The Bagot Goat
The Bagot is a striking parkland breed with the ability to forage in rough scrubland. It is a popular addition to Farm Parks and country estates with a growing reputation for usefulness in conservation grazing schemes. For example, the RBST herd of Bagots at Shugborough Park Farm are used to maintain the fragile archeology and habitats of a former walled garden.
The first account of the breed is of a herd at the Blithfield Estate in Staffordshire owned by Sir John Bagot in 1389.
The exact origin of the breed is unknown.
One theory for the arrival of the breed in Britain was that in 1380 King Richard II gave the herd to John Bagot.
An alternative theory, using DNA profiling, suggests that the breed originated from Portugal and travelled by boat with the John of Gaunt army when they were returning from battle in the Castile region of Portugal.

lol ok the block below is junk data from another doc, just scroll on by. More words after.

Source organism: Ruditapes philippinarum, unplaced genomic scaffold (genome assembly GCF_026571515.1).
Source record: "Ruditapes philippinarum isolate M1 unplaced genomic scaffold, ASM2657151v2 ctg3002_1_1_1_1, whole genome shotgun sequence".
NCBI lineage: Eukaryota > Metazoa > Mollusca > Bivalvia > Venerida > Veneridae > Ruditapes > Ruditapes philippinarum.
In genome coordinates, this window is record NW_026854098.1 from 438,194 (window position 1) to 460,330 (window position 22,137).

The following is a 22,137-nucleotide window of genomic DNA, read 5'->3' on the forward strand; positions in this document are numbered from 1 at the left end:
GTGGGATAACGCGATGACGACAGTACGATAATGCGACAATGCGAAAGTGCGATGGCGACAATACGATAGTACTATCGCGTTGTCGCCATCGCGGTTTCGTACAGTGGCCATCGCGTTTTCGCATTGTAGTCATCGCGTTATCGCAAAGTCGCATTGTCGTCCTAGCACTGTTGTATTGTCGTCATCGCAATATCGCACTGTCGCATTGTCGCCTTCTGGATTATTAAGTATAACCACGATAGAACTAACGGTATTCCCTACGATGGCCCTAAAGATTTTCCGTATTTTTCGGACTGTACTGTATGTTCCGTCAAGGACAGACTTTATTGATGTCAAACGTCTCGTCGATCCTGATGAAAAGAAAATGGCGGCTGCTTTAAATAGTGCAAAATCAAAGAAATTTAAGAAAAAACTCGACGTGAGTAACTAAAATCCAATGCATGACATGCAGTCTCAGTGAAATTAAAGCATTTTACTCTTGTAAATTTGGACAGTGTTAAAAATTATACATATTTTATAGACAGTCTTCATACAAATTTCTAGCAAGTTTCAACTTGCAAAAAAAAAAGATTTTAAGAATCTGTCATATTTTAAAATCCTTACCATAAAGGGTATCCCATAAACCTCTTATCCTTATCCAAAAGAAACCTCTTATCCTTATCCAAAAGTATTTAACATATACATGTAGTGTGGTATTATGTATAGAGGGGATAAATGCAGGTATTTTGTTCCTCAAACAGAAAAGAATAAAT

Bagot goats are small to medium in size.
Both sexes have large curving horns.
They have long hair, with a distinctive colour pattern being black forequarters and white on the rear part of the body. Some have a white blaze.
Bagots are mainly used for conservation grazing, or more accurately conservation browsing. Their primitive nature means they are hardy and low input. Goats are good at clearing scrub and will usually choose to browse hedges over grazing grass.
Meet Belinda and Bonny.
These lovely girls have just kidded two beautiful male kids. These boys will be vital for the Bagot gene pool in the future.
To add to our collection we now have a Bagot Billy called Basil. He came from The Salvation Army Farm in Essex.
On the Rare Breeds Survival Trust "Watchlist", the Bagot goat is classed as vulnerable with only 200-300 left.
Our Aim to help this breed and do our bit to ensure its survival.
If you or someone you no breeds Bagots and can help us increase our herd I would be very grateful if you could contact me. We are always looking for new Bagots to buy.